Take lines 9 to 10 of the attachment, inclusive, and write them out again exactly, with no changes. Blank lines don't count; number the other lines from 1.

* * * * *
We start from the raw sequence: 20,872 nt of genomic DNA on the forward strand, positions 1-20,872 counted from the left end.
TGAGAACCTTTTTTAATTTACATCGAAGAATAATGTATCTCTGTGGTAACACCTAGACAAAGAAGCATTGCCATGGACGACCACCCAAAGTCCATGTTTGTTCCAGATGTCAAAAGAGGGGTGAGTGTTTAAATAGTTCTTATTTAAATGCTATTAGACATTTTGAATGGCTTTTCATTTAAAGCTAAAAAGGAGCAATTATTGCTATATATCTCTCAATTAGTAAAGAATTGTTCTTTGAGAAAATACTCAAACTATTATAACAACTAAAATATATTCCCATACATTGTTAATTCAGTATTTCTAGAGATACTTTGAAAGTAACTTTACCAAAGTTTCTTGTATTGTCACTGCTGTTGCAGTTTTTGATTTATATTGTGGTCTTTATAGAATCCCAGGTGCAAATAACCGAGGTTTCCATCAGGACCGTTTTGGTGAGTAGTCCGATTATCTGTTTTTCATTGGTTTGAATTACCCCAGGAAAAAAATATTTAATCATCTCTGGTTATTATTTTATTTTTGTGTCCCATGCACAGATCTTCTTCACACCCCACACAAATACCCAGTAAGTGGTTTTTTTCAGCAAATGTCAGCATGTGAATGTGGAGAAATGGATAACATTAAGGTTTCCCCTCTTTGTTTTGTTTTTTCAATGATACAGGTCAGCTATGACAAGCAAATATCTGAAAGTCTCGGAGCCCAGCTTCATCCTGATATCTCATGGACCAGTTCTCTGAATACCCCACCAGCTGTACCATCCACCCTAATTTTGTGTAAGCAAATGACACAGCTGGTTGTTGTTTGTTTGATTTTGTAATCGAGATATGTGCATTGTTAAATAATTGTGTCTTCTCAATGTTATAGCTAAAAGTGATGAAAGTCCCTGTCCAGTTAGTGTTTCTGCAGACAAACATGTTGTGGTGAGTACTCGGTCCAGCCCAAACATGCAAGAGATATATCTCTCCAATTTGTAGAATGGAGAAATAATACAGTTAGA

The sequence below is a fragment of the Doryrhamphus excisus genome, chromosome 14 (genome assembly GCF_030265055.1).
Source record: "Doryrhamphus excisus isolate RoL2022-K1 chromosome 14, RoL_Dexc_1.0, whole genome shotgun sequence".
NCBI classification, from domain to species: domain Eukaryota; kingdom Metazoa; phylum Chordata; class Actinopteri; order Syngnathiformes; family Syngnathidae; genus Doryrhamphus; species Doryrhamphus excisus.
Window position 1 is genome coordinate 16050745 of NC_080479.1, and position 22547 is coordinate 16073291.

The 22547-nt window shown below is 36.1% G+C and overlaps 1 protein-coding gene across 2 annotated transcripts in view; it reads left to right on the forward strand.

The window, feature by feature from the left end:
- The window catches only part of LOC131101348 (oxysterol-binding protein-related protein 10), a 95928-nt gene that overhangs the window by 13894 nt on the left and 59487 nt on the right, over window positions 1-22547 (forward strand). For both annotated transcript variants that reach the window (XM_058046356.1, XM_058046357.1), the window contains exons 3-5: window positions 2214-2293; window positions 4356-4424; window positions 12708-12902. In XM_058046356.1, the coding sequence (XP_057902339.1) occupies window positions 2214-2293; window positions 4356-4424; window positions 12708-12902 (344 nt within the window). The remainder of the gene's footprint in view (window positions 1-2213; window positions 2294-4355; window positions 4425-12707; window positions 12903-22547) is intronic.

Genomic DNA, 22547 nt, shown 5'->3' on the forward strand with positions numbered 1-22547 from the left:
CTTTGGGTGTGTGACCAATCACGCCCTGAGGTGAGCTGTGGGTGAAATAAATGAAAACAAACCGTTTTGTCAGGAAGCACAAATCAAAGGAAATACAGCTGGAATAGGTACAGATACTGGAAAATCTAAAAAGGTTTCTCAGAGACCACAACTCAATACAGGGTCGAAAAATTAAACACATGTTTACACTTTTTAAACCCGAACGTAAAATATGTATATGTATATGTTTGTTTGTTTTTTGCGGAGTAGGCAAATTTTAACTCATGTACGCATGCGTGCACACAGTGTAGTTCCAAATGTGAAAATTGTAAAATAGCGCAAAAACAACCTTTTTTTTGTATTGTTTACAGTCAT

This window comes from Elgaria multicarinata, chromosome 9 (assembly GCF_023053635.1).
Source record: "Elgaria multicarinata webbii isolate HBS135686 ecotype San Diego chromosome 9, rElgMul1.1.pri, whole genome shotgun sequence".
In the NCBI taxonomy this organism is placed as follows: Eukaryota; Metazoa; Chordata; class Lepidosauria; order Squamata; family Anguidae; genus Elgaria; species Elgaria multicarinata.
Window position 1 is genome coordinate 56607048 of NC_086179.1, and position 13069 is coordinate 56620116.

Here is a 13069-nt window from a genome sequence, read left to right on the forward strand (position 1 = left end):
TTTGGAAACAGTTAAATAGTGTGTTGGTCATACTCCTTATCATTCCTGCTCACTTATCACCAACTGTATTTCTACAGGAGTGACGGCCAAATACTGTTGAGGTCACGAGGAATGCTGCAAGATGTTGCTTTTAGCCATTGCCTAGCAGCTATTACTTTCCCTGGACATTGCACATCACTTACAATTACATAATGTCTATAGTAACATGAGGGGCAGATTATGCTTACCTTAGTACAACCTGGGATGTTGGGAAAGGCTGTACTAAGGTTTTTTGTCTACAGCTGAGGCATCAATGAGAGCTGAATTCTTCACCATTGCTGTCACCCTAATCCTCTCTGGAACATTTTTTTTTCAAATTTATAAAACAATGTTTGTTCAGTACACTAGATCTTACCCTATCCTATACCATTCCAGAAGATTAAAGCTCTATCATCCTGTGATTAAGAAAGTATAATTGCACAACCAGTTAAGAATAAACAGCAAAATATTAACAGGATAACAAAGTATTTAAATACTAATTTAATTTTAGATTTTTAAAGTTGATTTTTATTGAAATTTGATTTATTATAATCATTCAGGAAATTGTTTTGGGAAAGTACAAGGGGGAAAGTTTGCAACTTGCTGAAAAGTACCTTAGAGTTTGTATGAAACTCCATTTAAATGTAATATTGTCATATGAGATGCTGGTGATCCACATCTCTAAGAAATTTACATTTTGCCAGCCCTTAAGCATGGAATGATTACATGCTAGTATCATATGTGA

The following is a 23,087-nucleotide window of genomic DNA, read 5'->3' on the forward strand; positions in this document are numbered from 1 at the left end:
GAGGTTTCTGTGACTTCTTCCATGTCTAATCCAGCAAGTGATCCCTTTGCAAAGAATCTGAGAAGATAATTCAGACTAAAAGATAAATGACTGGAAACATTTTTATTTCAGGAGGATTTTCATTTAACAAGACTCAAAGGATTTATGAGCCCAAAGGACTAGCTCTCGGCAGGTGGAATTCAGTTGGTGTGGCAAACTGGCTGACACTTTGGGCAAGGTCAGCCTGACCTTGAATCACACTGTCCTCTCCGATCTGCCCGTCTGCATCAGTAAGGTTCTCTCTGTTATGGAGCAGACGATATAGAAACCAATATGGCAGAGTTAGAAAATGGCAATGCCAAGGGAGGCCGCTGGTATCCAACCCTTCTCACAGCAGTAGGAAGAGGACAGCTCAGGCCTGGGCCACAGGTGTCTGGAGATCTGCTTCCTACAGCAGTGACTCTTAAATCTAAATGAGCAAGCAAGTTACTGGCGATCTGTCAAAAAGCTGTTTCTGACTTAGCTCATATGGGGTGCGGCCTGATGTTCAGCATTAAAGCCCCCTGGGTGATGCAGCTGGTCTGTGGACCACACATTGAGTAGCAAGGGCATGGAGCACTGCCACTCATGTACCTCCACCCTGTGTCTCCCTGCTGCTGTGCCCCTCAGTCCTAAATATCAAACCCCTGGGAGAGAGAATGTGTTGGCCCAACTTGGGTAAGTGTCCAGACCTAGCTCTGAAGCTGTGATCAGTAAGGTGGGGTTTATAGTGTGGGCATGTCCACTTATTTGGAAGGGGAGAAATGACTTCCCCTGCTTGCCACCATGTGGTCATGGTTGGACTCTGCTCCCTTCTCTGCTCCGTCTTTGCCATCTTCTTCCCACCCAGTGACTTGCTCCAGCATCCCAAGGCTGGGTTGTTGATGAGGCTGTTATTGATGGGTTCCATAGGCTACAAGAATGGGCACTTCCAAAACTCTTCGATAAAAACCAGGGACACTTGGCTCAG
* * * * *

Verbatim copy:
- The window catches only part of LOC131101348 (oxysterol-binding protein-related protein 10), a 95928-nt gene that overhangs the window by 13894 nt on the left and 59487 nt on the right, over window positions 1-22547 (forward strand). For both annotated transcript variants that reach the window (XM_058046356.1, XM_058046357.1), the window contains exons 3-5: window positions 2214-2293; window positions 4356-4424; window positions 12708-12902. In XM_058046356.1, the coding sequence (XP_057902339.1) occupies window positions 2214-2293; window positions 4356-4424; window positions 12708-12902 (344 nt within the window). The remainder of the gene's footprint in view (window positions 1-2213; window positions 2294-4355; window positions 4425-12707; window positions 12903-22547) is intronic.

Genomic DNA, 22547 nt, shown 5'->3' on the forward strand with positions numbered 1-22547 from the left: